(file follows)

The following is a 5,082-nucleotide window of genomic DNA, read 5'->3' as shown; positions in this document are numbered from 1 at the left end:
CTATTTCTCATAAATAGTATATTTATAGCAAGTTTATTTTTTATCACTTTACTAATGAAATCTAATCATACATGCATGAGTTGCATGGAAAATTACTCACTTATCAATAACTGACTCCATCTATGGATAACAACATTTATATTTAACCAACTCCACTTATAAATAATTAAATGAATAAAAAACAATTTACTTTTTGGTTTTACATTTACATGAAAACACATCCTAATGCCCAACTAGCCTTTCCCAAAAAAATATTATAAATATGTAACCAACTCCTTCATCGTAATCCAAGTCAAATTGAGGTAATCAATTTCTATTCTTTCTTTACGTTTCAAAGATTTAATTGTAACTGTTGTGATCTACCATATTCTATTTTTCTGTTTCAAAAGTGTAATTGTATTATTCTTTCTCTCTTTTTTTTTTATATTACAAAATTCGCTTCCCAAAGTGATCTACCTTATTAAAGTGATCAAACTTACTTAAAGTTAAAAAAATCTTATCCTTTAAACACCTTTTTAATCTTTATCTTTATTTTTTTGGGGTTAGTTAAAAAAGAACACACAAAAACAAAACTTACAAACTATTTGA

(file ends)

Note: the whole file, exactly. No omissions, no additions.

The following is a 5,082-nucleotide window of genomic DNA, read 5'->3' as shown; positions in this document are numbered from 1 at the left end:
CTATTTCTCATAAATAGTATATTTATAGCAAGTTTATTTTTTATCACTTTACTAATGAAATCTAATCATACATGCATGAGTTGCATGGAAAATTACTCACTTATCAATAACTGACTCCATCTATGGATAACAACATTTATATTTAACCAACTCCACTTATAAATAATTAAATGAATAAAAAACAATTTACTTTTTGGTTTTACATTTACATGAAAACACATCCTAATGCCCAACTAGCCTTTCCCAAAAAAATATTATAAATATGTAACCAACTCCTTCATCGTAATCCAAGTCAAATTGAGGTAATCAATTTCTATTCTTTCTTTACGTTTCAAAGATTTAATTGTAACTGTTGTGATCTACCATATTCTATTTTTCTGTTTCAAAAGTGTAATTGTATTATTCTTTCTCTCTTTTTTTTTTATATTACAAAATTCGCTTCCCAAAGTGATCTACCTTATTAAAGTGATCAAACTTACTTAAAGTTAAAAAAATCTTATCCTTTAAACACCTTTTTAATCTTTATCTTTATTTTTTTGGGGTTAGTTAAAAAAGAACACACAAAAACAAAACTTACAAACTATTTGA